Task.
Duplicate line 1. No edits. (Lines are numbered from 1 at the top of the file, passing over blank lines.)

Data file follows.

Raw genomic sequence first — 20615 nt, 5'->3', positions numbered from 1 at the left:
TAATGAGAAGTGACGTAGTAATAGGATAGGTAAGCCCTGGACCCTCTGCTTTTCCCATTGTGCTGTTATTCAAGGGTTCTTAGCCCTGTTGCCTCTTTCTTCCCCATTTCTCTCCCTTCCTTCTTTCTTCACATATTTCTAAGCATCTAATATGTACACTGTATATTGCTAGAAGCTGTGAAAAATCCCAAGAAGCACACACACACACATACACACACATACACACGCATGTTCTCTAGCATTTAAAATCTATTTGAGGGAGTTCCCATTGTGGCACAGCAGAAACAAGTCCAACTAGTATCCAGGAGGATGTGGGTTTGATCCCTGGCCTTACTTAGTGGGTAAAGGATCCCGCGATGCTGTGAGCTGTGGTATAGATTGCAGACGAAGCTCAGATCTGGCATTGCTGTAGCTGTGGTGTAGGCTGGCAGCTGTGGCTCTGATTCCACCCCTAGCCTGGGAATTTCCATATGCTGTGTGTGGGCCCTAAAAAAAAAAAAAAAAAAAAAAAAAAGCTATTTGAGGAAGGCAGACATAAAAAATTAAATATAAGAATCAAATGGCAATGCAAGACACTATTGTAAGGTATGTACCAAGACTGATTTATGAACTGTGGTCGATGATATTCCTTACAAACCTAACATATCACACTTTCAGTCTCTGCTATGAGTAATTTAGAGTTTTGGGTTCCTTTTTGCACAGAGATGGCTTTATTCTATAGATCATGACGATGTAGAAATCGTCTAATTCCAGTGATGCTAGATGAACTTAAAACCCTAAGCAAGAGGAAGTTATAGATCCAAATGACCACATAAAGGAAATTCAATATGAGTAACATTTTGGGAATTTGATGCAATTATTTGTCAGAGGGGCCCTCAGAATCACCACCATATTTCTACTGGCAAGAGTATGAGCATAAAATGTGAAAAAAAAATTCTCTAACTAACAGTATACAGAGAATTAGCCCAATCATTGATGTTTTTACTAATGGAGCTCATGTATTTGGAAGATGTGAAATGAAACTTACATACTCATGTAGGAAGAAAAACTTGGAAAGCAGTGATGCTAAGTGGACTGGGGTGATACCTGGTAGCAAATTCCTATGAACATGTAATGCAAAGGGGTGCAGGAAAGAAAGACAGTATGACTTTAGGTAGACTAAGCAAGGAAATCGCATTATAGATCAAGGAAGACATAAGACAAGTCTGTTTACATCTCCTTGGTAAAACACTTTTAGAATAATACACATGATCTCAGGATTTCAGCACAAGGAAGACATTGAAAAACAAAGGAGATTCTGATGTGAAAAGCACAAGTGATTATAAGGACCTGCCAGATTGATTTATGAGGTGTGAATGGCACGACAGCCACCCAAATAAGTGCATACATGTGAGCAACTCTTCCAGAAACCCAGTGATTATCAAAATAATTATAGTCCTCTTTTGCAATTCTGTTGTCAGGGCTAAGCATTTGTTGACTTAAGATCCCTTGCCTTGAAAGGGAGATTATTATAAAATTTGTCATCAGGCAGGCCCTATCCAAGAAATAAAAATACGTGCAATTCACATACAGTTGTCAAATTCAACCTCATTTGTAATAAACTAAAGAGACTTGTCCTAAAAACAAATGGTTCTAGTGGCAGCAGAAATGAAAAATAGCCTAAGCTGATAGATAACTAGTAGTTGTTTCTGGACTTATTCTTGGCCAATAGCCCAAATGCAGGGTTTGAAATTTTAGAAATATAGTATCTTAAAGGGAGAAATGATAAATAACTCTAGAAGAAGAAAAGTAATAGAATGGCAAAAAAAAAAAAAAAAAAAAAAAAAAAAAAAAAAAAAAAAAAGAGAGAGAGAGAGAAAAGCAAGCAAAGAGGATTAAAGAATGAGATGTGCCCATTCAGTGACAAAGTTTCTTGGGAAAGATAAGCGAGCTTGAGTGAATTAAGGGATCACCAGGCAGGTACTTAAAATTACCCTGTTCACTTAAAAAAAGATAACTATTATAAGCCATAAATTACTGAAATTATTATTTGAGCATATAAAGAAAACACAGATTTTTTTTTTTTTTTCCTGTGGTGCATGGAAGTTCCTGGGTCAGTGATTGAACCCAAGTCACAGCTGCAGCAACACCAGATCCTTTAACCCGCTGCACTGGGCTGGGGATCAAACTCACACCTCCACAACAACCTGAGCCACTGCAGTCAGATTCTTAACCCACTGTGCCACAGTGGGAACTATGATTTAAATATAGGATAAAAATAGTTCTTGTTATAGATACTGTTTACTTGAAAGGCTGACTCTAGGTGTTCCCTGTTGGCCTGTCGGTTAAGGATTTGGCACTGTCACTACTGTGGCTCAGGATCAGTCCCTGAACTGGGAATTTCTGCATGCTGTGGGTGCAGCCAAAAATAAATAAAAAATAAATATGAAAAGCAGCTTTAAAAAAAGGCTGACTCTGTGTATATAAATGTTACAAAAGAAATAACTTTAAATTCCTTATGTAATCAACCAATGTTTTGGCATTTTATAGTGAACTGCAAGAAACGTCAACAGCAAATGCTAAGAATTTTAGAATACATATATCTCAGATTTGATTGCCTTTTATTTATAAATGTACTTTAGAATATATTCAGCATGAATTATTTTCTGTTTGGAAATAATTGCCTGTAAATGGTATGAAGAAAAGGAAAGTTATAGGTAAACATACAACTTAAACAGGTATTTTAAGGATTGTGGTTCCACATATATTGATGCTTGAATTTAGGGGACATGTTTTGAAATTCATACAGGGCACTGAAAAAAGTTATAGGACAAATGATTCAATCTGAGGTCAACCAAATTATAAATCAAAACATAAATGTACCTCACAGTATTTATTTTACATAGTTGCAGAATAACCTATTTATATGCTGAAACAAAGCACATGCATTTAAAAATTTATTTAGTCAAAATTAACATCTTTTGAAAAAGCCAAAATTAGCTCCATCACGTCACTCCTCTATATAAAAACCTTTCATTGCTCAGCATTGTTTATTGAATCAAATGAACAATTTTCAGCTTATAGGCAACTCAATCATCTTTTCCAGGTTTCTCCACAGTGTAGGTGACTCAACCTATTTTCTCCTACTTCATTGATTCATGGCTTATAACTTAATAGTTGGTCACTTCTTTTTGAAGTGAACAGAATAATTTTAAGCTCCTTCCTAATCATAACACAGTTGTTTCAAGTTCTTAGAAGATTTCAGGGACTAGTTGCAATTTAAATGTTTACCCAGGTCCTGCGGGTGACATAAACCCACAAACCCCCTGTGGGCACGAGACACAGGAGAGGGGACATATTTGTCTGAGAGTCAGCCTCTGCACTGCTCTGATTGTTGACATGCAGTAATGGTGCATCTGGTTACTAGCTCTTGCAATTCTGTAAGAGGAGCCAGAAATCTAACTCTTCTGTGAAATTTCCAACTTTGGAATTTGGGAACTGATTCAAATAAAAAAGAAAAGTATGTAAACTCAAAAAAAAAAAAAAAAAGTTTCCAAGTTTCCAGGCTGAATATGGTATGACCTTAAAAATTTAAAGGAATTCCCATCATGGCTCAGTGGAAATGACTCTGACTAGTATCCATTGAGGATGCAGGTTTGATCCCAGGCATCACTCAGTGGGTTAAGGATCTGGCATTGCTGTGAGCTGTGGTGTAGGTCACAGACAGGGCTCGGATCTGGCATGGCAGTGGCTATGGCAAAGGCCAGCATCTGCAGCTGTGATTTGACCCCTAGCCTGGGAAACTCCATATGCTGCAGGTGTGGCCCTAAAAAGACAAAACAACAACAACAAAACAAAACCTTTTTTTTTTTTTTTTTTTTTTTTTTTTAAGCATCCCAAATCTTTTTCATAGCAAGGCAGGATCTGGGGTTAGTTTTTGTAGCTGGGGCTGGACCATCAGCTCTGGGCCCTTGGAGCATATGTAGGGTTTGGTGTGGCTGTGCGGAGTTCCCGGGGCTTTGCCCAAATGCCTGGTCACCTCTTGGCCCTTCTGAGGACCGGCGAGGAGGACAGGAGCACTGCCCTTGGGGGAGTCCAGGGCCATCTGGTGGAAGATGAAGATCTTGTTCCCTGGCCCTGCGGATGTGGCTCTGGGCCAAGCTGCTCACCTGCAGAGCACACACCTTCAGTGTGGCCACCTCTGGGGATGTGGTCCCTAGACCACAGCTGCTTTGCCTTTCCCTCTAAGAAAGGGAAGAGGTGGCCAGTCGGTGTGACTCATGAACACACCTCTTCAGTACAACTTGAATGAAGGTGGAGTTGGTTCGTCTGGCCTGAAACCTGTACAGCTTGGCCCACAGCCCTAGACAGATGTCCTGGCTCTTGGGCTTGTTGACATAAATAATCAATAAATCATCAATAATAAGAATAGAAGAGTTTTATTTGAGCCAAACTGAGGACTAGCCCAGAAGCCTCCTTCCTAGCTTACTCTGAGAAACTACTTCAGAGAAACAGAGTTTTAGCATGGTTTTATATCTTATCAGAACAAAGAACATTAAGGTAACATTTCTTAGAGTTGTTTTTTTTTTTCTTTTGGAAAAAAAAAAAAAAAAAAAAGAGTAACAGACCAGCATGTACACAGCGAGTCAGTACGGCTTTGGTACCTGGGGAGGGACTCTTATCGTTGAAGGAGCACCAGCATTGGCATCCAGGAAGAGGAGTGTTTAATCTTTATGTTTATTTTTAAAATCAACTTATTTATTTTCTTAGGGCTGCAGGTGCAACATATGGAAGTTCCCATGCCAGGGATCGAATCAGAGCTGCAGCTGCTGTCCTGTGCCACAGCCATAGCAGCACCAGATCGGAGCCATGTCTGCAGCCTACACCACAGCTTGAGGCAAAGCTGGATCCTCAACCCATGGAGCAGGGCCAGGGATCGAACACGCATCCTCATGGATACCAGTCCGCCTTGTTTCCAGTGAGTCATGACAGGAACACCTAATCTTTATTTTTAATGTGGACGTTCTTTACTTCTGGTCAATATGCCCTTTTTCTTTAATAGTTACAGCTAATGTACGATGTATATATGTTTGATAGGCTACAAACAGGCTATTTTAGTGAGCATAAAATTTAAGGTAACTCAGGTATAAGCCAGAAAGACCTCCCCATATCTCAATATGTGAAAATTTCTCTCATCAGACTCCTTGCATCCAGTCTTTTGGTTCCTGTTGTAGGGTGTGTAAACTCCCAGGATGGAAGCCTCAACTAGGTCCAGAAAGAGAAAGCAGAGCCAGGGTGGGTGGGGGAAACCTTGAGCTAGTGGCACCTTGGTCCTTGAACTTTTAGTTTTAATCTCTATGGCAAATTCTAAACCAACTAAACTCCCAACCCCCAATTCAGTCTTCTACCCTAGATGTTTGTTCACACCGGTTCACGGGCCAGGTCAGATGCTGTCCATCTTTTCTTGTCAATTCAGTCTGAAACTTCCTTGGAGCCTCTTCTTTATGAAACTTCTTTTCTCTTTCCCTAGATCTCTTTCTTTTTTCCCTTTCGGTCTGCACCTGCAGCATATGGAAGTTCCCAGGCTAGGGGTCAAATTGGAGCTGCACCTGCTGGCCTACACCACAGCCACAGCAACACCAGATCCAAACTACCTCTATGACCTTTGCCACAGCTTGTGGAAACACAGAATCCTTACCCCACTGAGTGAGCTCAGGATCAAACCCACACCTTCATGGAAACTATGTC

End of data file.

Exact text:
Raw genomic sequence first — 20615 nt, 5'->3', positions numbered from 1 at the left: